Siren Song is an installation, which pays tribute to Homer’s Odyssey and to its timeless appeal. The exhibition spans over 2,500 years of culture featuring Greek vases from antiquity through to an artistic re-interpretation of Odysseus’ journey using contemporary sound and composition. Its aim is to inspire curiosity in Homer’s epic poetry and introduce visitors to the story of Odysseus’s encounter with the Sirens irresistible song and the importance of voice, song and oral culture in the imagined landscape of Homer.
Behind the seductive image of the Sirens lurks a metaphor for destruction. They promise to fulfil that age-old desire that lives within us for the acquisition of wisdom, adulation and eternal happiness at any cost. Generations have been tempted to their certain doom in a thousand different stories that form the basis of powerful and enduring myths and legends, of which the Sirens form a foundation.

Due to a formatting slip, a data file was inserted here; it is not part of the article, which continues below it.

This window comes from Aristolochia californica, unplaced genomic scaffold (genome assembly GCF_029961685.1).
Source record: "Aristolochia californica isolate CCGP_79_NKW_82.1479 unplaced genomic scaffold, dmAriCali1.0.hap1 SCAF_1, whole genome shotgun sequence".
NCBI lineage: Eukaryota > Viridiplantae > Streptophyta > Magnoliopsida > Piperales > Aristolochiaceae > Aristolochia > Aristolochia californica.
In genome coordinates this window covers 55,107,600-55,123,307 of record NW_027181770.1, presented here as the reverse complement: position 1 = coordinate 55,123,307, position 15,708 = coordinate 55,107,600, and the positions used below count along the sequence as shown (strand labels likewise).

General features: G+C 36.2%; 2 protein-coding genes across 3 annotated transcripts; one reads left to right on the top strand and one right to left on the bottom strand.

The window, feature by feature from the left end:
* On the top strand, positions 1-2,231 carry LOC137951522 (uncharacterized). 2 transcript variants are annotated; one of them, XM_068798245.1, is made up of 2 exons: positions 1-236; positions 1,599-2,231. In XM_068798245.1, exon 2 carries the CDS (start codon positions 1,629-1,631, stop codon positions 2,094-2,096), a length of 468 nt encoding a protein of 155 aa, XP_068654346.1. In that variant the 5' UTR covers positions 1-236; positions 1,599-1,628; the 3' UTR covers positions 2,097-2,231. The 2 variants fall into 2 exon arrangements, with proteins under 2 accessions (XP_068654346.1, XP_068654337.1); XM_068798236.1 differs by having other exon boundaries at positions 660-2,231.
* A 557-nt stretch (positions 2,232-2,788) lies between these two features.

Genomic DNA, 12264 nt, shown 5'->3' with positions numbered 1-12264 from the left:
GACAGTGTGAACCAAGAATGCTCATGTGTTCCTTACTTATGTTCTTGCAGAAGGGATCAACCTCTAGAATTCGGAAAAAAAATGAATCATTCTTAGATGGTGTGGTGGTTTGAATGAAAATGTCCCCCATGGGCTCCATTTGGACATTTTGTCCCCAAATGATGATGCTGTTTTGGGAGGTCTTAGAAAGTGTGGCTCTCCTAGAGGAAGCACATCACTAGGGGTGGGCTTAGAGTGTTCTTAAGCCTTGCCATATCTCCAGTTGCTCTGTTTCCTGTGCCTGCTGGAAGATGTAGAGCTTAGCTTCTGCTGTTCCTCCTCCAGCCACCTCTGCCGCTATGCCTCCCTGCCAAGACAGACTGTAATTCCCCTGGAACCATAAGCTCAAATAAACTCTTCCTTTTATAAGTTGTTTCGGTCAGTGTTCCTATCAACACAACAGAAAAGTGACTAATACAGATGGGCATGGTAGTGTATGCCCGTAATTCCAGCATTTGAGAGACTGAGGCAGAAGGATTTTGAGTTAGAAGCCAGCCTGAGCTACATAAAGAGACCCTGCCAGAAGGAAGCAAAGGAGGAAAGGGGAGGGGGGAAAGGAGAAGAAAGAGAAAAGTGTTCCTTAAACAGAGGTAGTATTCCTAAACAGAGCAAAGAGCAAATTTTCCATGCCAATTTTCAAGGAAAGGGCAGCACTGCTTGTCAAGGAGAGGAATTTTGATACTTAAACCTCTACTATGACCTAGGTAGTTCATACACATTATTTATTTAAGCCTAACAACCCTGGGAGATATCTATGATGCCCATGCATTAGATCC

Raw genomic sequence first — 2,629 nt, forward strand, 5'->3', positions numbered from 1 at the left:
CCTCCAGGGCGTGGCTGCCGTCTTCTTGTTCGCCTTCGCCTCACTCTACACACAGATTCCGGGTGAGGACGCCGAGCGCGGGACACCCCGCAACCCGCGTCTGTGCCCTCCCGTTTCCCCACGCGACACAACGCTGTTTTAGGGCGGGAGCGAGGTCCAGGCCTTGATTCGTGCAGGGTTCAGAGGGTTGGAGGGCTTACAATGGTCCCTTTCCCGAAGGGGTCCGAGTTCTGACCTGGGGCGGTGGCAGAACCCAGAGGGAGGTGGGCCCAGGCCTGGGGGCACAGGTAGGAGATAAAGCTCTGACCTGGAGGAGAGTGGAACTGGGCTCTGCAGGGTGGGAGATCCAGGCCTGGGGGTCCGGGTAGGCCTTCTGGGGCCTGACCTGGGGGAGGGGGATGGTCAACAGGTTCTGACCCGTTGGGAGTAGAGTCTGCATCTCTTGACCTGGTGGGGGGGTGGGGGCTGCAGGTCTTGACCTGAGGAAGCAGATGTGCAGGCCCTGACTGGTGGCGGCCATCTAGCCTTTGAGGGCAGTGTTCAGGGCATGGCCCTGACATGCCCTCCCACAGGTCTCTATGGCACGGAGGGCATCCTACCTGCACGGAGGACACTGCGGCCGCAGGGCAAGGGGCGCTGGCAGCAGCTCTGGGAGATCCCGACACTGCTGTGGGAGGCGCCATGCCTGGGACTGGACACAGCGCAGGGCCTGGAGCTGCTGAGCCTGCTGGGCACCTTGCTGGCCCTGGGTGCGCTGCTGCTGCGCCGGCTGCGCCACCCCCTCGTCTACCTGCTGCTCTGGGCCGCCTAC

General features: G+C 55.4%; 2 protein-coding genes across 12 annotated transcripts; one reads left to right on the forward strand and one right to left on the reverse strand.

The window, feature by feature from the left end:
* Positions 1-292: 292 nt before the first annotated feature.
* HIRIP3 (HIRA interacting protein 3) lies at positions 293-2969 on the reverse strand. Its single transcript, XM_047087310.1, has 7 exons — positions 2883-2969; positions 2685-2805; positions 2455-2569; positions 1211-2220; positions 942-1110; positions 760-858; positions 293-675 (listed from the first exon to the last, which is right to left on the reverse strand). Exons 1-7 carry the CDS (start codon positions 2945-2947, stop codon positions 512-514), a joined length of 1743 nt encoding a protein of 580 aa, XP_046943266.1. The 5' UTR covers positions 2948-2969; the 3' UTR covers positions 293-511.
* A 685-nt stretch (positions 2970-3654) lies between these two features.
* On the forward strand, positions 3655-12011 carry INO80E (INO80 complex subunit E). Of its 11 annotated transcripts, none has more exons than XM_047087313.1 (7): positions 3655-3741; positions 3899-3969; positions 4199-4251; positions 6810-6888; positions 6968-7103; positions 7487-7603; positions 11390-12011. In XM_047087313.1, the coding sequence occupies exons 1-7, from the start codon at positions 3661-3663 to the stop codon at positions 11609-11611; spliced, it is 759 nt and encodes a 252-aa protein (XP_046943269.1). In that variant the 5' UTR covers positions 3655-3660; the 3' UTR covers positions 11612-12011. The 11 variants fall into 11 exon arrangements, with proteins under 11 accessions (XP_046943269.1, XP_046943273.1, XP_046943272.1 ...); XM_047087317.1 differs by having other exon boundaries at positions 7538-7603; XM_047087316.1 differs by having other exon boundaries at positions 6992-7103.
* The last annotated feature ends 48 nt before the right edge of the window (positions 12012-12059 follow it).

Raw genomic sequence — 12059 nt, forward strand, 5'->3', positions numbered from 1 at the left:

The exhibition contains footage from Luka Lesson’s new work, Odysseus: Live, which is supported by the Sydney Conservatorium of Music and the Hellenic Museum.
In the tradition of the ancient bards Odysseus Live retells the story of Homer’s Odyssey for a modern audience. Homeric epics have captured the imagination of generations of people, and in many ways have shaped Western storytelling. Luka Lesson and his creative team’s reinterpretation of Odysseus’ journey maintains the fundamental elements of the story while drawing new correlations to the state of flux and displacement in the world today. Odysseus: Live is an expression of the Odyssey’s continued relevance in contemporary life.
Siren Song opens at the Hellenic Museum Melbourne in conjunction with the Humanities 21 inaugural Melbourne Homer Festival on Friday 18 November 2016 and will run until mid 2017.